The primary aims of the CRI Citricultural research group are to (1) produce a large volume of quality fruit (ton/hectare) and (2) remain cost efficient during production and export (R/carton) - two fundamental principles of successful commercial citrus fruit production. By ensuring the above two key aims are achieved the global competitiveness of the South African citrus growers will be sustained.
In order to develop and maintain a long-term research strategy that will ensure grower competitiveness with the limited number of researchers available. To realise the two key principles of successful commercial citrus fruit production above, the CRI Citricultural research group will address research priorities in the following three categories.
This aspect includes basic citricultural research in areas such as irrigation, nutrition and crop manipulation as well as cultivar and rootstock selection. In an established industry, such as the SA citrus industry, an incrementally-growing body of knowledge is vital for growers to make long-term strategic decisions in an industry dependent on long-term investments. The CRI research portfolio is focussed to ensure that growers stay in the citrus game, viz. realising high yield of export quality fruit at a competitive production cost.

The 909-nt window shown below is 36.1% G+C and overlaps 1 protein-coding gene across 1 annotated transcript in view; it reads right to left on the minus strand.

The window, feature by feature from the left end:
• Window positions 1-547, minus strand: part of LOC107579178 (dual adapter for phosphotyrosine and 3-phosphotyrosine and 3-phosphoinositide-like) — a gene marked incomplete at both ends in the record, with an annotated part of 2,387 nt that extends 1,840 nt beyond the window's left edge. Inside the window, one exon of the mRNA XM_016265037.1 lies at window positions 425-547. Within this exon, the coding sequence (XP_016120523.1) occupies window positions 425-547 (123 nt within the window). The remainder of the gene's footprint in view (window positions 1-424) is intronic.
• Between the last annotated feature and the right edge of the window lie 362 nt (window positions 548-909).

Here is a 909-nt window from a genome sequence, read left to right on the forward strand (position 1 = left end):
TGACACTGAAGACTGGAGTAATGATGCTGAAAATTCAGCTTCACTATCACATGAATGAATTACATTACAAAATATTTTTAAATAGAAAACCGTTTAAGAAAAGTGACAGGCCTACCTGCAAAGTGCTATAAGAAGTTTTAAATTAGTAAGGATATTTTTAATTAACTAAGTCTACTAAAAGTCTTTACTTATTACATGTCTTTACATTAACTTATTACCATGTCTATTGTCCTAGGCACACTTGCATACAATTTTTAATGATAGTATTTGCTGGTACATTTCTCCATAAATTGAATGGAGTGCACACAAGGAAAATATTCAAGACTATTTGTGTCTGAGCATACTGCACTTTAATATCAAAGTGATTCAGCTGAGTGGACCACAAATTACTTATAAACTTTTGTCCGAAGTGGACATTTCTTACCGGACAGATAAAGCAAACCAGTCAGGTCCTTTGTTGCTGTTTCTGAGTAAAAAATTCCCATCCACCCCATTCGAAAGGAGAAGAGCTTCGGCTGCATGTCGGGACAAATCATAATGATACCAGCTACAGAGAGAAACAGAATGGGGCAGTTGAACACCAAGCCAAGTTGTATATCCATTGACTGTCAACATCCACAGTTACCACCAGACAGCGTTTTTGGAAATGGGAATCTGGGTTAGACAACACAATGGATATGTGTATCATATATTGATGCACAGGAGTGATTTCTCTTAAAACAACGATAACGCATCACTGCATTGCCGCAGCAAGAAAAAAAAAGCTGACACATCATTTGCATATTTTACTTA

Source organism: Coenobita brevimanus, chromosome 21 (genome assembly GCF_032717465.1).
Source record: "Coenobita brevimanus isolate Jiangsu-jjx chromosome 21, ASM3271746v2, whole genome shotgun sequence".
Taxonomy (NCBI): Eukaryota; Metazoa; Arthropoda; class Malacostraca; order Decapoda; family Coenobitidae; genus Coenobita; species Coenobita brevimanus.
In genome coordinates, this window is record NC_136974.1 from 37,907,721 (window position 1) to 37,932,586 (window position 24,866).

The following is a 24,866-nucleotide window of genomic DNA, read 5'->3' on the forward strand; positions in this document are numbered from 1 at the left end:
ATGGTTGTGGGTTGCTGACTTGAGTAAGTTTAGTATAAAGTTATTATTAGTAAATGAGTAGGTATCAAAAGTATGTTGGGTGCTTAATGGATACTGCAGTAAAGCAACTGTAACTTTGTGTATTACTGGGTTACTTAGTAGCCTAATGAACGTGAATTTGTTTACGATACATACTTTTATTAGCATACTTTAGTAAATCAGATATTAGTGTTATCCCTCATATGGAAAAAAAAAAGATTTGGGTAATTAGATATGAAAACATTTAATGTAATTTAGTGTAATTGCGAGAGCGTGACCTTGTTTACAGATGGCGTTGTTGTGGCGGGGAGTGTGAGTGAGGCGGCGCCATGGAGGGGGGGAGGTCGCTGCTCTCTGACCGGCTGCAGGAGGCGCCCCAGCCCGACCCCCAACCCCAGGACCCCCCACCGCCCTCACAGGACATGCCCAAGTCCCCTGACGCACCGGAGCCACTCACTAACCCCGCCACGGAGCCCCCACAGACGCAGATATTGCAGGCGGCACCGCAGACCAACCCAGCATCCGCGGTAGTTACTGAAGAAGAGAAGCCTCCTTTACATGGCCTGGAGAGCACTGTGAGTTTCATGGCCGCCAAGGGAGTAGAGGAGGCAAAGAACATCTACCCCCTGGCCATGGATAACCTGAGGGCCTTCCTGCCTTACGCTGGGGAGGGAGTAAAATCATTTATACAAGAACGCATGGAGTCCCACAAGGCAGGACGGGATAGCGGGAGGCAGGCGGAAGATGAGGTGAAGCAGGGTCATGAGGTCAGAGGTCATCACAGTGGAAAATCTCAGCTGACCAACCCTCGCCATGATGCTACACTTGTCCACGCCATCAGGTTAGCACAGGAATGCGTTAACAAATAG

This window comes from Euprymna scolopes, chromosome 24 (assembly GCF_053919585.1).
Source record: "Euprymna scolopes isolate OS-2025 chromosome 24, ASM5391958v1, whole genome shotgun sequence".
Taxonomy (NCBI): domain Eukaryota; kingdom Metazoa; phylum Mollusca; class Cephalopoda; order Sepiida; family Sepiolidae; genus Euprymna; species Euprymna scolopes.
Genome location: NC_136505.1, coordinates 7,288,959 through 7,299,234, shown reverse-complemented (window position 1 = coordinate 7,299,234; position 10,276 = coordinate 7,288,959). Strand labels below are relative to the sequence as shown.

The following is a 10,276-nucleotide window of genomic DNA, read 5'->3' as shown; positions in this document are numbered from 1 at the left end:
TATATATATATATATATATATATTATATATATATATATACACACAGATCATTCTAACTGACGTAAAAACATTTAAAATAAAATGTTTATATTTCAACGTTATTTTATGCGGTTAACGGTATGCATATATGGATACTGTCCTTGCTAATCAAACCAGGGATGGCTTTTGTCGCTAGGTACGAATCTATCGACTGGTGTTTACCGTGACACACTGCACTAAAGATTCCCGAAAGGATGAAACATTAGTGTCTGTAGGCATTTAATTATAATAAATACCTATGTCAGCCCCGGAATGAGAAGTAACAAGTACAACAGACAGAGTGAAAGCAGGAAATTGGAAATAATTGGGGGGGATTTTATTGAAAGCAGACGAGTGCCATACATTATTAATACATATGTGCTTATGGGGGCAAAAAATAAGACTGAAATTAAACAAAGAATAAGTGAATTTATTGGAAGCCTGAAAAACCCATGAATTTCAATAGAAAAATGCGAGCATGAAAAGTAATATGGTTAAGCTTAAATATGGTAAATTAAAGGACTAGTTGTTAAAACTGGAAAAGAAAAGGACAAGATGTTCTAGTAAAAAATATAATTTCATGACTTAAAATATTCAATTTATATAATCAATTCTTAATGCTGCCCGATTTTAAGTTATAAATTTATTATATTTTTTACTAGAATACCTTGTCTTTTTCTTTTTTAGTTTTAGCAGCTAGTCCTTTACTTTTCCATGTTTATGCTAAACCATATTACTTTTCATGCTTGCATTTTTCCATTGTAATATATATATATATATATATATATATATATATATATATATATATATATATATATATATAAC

MAJOR TECHNICAL CHALLENGES
The solving of major production problems, such as various rind disorders and alternate bearing, is challenging due to major gaps in the fundamental knowledge of citrus physiology. Advancement in these types of projects is not easily measured in practical outputs. However, it is pertinent that adequate resources (funding and research time) be allocated to these projects, because it is the only avenue to find orchard-level solutions.
MAJOR FUTURE CHALLENGES
The lack of attention to issues that fall into this category could be potentially catastrophic for the SA citrus industry. One such challenge is the failure of, or problems associated with, the cold sterilisation protocol (-0.6°C for 24 days). In addition, the deterioration of fruit quality associated with container shipments of citrus could result in a loss of market share in this very important and growing part of the world economy.